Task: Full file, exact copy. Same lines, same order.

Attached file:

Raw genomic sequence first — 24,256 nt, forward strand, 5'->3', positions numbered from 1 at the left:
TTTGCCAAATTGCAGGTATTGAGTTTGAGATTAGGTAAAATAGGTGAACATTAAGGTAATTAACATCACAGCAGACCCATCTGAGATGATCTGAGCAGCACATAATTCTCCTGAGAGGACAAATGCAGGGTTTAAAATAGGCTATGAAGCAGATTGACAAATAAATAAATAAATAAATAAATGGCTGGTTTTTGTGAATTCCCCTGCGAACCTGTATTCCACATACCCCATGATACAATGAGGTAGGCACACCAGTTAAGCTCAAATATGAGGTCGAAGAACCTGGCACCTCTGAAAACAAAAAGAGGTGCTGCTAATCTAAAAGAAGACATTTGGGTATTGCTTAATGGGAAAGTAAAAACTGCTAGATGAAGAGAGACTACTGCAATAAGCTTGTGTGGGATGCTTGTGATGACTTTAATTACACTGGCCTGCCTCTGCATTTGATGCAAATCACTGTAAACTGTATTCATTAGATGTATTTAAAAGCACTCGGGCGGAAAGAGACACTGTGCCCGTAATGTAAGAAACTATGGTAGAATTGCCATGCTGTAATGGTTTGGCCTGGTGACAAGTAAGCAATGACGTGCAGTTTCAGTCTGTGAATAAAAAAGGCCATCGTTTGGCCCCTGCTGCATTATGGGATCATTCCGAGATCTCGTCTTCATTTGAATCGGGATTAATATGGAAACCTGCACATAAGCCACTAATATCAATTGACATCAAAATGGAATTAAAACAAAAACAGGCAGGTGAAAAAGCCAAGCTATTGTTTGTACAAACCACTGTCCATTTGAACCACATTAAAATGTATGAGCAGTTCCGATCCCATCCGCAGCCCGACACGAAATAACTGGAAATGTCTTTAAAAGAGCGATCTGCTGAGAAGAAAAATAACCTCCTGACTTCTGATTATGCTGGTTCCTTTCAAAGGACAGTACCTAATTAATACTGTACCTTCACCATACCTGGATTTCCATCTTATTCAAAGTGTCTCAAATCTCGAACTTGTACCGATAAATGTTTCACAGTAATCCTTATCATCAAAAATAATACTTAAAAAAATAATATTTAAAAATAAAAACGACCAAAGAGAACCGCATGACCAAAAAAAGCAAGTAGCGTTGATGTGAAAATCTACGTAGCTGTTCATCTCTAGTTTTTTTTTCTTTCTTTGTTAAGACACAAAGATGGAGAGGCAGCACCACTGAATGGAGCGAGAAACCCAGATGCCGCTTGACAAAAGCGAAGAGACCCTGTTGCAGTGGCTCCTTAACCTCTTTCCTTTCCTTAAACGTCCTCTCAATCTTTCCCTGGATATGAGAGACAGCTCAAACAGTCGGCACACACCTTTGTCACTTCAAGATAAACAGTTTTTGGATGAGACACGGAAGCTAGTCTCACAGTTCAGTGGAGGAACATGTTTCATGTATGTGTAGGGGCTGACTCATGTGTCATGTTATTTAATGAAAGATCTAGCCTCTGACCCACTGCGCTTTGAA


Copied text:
Raw genomic sequence first — 24,256 nt, forward strand, 5'->3', positions numbered from 1 at the left:
TTTGCCAAATTGCAGGTATTGAGTTTGAGATTAGGTAAAATAGGTGAACATTAAGGTAATTAACATCACAGCAGACCCATCTGAGATGATCTGAGCAGCACATAATTCTCCTGAGAGGACAAATGCAGGGTTTAAAATAGGCTATGAAGCAGATTGACAAATAAATAAATAAATAAATAAATGGCTGGTTTTTGTGAATTCCCCTGCGAACCTGTATTCCACATACCCCATGATACAATGAGGTAGGCACACCAGTTAAGCTCAAATATGAGGTCGAAGAACCTGGCACCTCTGAAAACAAAAAGAGGTGCTGCTAATCTAAAAGAAGACATTTGGGTATTGCTTAATGGGAAAGTAAAAACTGCTAGATGAAGAGAGACTACTGCAATAAGCTTGTGTGGGATGCTTGTGATGACTTTAATTACACTGGCCTGCCTCTGCATTTGATGCAAATCACTGTAAACTGTATTCATTAGATGTATTTAAAAGCACTCGGGCGGAAAGAGACACTGTGCCCGTAATGTAAGAAACTATGGTAGAATTGCCATGCTGTAATGGTTTGGCCTGGTGACAAGTAAGCAATGACGTGCAGTTTCAGTCTGTGAATAAAAAAGGCCATCGTTTGGCCCCTGCTGCATTATGGGATCATTCCGAGATCTCGTCTTCATTTGAATCGGGATTAATATGGAAACCTGCACATAAGCCACTAATATCAATTGACATCAAAATGGAATTAAAACAAAAACAGGCAGGTGAAAAAGCCAAGCTATTGTTTGTACAAACCACTGTCCATTTGAACCACATTAAAATGTATGAGCAGTTCCGATCCCATCCGCAGCCCGACACGAAATAACTGGAAATGTCTTTAAAAGAGCGATCTGCTGAGAAGAAAAATAACCTCCTGACTTCTGATTATGCTGGTTCCTTTCAAAGGACAGTACCTAATTAATACTGTACCTTCACCATACCTGGATTTCCATCTTATTCAAAGTGTCTCAAATCTCGAACTTGTACCGATAAATGTTTCACAGTAATCCTTATCATCAAAAATAATACTTAAAAAAATAATATTTAAAAATAAAAACGACCAAAGAGAACCGCATGACCAAAAAAAGCAAGTAGCGTTGATGTGAAAATCTACGTAGCTGTTCATCTCTAGTTTTTTTTTCTTTCTTTGTTAAGACACAAAGATGGAGAGGCAGCACCACTGAATGGAGCGAGAAACCCAGATGCCGCTTGACAAAAGCGAAGAGACCCTGTTGCAGTGGCTCCTTAACCTCTTTCCTTTCCTTAAACGTCCTCTCAATCTTTCCCTGGATATGAGAGACAGCTCAAACAGTCGGCACACACCTTTGTCACTTCAAGATAAACAGTTTTTGGATGAGACACGGAAGCTAGTCTCACAGTTCAGTGGAGGAACATGTTTCATGTATGTGTAGGGGCTGACTCATGTGTCATGTTATTTAATGAAAGATCTAGCCTCTGACCCACTGCGCTTTGAA